A federal appeals court on Wednesday denied a request from the Archdiocese of Washington to temporarily block a lower-court ruling that has kept its Christmas ads off the sides of Metro buses this holiday season.
In a four-page order, three judges for the U.S. Court of Appeals for the District of Columbia made a preliminary determination that Metro officials were well within their rights to prohibit the archdiocese’s proposed posters in accordance with the transit agency’s ban on ads that “promote . . . any religion, religious practice or belief.”
The advertisements in question featured an image of three people walking with sheep and holding shepherd’s staffs — assumed to depict a scene from the biblical story of Christmas — and included a tagline, “Find the Perfect Gift,” which referred to an archdiocese-sponsored website that encourages people to attend Catholic Mass or donate to charitable organizations during the holidays.
The Archdiocese’s lawyers contended that church officials had been victims of viewpoint discrimination, and that other commercial entities or charitable organizations were allowed to use ads on Metro that mentioned spirituality or religious holidays.
But the appeals court judges, Judith W. Rogers, David S. Tatel and Patricia A. Millett, said that argument was “grounded in pure hypothesis.”
“Appellant [the Archdiocese of Washington] has not come forward with a single example of a retail, commercial, or other non-religious advertisement on a WMATA bus that expresses the view that the holiday season should be celebrated in a secular or non-religious manner,” the decision said.
The three-judge panel emphasized the “preliminary nature” of its findings and said the order does “not speak to the ultimate merits” of the broader challenge.
But it does mean that the Archdiocese will not be able to place its ads before Christmas. The court said oral argument in the case would be set sometime after mid-February.
The appeals court action is the latest development in a lawsuit filed last month by the Archdiocese of Washington, which argued that Metro’s decision to block its advertisement from appearing on public buses was a violation of the right to free speech and religion.
Metro denied the Archdiocese’s request to post the advertisements on the agency’s buses, citing internal guidelines barring ads that are religiously themed. The agency says its ban on such content is part of an effort to keep away incendiary material that could incite violence.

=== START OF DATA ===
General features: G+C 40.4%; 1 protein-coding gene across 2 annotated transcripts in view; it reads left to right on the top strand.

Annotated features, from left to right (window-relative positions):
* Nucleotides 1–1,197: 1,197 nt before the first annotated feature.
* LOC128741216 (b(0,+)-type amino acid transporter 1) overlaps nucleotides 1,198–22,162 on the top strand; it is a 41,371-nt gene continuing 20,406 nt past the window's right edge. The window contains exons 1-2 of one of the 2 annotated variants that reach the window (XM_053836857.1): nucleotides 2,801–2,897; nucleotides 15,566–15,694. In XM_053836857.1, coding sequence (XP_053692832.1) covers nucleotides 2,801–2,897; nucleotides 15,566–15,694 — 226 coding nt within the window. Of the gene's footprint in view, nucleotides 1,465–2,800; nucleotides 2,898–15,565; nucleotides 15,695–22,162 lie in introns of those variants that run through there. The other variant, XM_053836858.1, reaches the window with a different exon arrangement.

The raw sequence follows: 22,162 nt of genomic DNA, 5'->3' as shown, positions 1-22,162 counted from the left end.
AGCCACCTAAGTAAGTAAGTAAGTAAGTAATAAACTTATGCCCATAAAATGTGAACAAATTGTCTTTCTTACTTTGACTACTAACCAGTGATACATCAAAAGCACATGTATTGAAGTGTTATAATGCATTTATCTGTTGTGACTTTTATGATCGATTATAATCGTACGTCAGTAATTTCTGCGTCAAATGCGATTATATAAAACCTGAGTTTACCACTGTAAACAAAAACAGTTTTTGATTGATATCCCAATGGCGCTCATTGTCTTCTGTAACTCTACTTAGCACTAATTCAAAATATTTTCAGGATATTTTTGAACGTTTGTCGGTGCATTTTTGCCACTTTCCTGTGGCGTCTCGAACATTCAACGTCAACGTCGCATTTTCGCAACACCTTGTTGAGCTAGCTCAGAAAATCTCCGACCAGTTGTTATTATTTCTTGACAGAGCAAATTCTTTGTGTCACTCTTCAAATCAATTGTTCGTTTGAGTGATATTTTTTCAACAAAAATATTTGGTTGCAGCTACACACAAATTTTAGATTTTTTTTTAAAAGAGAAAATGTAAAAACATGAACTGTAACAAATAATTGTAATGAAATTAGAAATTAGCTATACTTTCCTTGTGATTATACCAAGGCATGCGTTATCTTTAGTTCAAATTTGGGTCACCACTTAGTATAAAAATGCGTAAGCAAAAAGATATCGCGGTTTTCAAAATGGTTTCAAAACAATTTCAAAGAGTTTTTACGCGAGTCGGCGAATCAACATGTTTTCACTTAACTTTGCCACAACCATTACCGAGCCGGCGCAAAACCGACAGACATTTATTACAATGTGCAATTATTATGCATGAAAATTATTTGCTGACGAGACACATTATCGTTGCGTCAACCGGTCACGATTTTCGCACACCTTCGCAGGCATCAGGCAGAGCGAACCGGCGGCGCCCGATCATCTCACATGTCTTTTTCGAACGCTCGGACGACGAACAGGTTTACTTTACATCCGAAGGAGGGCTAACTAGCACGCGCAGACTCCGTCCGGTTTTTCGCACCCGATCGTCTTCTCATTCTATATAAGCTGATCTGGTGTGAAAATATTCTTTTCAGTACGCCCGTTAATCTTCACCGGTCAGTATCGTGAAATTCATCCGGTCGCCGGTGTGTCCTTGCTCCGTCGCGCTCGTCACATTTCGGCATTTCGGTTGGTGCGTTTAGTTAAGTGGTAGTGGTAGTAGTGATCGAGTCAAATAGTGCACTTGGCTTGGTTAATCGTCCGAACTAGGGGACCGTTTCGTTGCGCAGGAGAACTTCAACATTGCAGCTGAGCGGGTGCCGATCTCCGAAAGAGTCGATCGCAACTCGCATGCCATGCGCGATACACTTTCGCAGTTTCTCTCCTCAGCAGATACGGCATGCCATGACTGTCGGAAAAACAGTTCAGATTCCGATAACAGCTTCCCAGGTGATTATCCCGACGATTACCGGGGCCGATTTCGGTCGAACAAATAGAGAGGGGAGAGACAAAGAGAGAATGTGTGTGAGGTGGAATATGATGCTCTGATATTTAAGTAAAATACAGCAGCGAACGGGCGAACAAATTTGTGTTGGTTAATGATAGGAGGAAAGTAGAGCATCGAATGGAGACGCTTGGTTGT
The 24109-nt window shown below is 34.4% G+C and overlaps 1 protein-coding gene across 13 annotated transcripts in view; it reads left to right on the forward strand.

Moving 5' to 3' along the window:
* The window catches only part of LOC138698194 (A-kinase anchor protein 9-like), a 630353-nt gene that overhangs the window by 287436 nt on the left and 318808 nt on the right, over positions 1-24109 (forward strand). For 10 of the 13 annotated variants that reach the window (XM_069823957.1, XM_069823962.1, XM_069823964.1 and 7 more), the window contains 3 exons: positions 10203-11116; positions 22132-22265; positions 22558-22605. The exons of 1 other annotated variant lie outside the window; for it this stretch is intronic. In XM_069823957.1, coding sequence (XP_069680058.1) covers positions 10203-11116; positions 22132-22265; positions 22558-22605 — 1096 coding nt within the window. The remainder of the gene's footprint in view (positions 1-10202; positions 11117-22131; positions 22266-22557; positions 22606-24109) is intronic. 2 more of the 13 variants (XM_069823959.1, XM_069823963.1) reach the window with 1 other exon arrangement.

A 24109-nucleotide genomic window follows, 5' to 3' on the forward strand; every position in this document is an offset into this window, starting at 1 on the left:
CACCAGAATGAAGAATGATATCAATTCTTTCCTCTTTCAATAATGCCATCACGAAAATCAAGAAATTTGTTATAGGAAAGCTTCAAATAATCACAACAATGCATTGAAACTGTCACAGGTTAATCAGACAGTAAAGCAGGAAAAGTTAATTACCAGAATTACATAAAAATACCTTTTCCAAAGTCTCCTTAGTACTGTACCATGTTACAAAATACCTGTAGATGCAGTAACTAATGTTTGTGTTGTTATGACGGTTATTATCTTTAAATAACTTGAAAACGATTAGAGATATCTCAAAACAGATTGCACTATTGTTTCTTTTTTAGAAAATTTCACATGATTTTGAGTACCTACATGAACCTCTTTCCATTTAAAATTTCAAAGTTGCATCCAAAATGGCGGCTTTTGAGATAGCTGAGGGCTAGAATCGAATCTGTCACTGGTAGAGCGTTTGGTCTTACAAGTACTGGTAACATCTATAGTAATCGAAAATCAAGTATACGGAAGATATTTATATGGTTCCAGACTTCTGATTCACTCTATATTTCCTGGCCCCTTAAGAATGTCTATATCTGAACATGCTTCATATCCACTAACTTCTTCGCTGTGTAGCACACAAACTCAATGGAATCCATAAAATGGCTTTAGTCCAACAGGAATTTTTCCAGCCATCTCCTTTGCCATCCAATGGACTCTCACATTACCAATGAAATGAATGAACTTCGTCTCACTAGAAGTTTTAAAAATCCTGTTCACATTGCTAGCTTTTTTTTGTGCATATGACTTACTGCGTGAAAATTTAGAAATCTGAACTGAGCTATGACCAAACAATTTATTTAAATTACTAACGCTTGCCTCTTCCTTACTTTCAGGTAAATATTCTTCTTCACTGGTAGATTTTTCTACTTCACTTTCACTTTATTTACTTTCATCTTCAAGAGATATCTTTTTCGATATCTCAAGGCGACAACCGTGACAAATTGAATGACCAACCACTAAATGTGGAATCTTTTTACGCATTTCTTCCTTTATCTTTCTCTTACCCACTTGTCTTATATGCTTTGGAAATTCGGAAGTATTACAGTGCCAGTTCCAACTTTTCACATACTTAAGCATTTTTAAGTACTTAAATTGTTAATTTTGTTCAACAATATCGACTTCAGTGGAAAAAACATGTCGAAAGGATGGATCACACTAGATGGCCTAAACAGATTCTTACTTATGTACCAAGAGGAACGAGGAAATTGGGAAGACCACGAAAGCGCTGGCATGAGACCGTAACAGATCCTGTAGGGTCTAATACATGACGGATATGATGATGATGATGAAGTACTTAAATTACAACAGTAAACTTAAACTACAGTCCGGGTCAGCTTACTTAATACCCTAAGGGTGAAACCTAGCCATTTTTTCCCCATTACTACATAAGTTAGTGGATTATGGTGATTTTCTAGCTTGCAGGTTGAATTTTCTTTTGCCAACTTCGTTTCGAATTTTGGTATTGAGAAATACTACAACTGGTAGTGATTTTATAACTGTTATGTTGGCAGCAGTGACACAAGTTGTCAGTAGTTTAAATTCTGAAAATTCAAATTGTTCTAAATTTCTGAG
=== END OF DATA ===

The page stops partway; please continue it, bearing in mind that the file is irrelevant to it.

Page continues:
That argument got a little more traction last week, when the New York City subway system became the target of an attempted terrorist attack, conducted by an alleged supporter of the Islamic State. According to the New York Times, 27-year-old Akayed Ullah later told investigators that he chose the subway as his target in part because of the Christmas-themed posters present on the system.
But in its original lawsuit against Metro, the archdiocese pointed out that plenty of other ads on the transit system are Christmas-themed. The difference, they pointed out, is that those ads are sponsored by corporate entities.
“If Christmas comes from a store . . . then it seems [the Washington Metropolitan Area Transit Authority] approves,” archdiocese spokesman Ed McFadden said at the time of the original lawsuit. “But if Christmas means a little bit more, WMATA plays Grinch.”
In its lawsuit, the Archdiocese cited instances in which Metro allowed ads for a yoga studio — ads that promoted a “spiritual” practice, the church’s lawyers argued — as well as ads for the Salvation Army’s holiday “Red Kettle” giving campaign. The Salvation Army is a Protestant organization.
Earlier this month, a U.S. District Court judge sided with Metro and denied the Archdiocese’s request for an injunction that would force Metro to post the ads. The archdiocese immediately appealed, but the U.S. Court of Appeals took the same stance as the lower court.
The problem with the archdiocese’s ads is not simply that they appear to refer to Christmas, the appeals court judges said, but that they are promoting religion.
“Appellant references a CorePower Yoga advertisement, but that advertisement contains no discernible holiday, seasonal, religious, or irreligious content,” the trio of judges wrote.
“Appellant also points to a WMATA-permitted Salvation Army advertisement encouraging donations to its seasonal Red Kettle campaign so that funds can be used to help the less fortunate,” they continued. “That advertisement underscores, however, that WMATA does not exclude religious speakers from advertising when their proposed messages comport with the allowed categories of speech,” including donating to the poor.
In a statement, McFadden did not rule out the prospect of further legal action against Metro.
“We are disappointed by the court’s decision to not provide an emergency injunction, but will review next steps to ensure that regardless of the season, the Archdiocese of Washington can share and express our faith and serve the most vulnerable among us in the public square,” McFadden said.
Ann E. Marimow contributed to this report.